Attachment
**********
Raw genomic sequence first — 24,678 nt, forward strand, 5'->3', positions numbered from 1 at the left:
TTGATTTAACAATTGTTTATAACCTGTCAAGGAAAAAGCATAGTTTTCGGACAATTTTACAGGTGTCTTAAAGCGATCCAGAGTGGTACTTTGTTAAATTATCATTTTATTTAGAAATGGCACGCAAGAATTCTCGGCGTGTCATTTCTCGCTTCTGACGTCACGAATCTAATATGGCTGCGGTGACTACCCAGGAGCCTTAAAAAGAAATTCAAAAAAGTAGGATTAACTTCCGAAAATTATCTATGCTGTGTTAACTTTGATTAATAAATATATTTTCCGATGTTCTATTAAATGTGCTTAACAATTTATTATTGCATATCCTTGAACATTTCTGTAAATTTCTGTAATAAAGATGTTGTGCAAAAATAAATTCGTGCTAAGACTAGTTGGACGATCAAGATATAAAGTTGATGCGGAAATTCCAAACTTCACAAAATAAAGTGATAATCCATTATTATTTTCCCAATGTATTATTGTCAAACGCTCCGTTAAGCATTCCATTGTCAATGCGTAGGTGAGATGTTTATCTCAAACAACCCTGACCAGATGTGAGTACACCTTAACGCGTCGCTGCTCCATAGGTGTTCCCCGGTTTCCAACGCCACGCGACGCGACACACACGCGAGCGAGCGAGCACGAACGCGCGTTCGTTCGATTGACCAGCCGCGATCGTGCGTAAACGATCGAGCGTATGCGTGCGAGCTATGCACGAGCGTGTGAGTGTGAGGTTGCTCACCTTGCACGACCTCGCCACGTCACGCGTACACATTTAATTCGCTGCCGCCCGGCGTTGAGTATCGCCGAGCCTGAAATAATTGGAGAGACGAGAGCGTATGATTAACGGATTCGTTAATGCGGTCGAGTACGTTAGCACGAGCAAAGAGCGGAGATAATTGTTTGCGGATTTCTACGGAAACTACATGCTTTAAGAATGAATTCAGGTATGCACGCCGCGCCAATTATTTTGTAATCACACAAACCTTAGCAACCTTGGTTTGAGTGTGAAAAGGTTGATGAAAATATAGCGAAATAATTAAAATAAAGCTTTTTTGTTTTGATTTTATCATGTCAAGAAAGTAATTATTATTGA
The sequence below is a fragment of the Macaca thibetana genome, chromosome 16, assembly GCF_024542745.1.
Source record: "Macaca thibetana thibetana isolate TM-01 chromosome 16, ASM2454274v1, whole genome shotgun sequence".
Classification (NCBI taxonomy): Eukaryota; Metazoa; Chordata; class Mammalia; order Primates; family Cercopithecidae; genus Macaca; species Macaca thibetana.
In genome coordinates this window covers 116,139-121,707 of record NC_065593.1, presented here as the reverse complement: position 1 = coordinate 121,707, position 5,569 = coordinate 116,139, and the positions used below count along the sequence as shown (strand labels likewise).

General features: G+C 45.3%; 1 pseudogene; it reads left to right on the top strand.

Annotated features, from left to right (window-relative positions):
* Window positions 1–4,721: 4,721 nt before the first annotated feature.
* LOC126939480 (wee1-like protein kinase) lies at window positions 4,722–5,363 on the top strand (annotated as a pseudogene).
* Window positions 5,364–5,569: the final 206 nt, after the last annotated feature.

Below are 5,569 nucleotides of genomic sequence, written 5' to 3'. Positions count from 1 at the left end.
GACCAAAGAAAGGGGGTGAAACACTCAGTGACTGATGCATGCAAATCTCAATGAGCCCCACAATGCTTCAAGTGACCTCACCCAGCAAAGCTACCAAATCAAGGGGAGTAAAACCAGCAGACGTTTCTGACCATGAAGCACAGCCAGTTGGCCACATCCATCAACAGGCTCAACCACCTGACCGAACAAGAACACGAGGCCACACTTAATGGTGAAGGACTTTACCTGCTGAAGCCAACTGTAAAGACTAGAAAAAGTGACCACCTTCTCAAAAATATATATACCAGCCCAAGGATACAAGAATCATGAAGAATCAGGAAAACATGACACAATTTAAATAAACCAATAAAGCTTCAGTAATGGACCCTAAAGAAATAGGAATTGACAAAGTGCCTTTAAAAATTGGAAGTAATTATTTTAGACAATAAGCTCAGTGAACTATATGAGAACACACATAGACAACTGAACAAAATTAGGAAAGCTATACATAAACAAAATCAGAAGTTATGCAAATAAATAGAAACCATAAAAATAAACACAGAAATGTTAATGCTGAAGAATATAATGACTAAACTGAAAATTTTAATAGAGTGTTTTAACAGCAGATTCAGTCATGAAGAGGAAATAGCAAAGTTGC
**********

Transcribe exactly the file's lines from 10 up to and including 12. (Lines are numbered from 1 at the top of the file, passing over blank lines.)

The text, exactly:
* LOC126939480 (wee1-like protein kinase) lies at window positions 4,722–5,363 on the top strand (annotated as a pseudogene).
* Window positions 5,364–5,569: the final 206 nt, after the last annotated feature.

Below are 5,569 nucleotides of genomic sequence, written 5' to 3'. Positions count from 1 at the left end.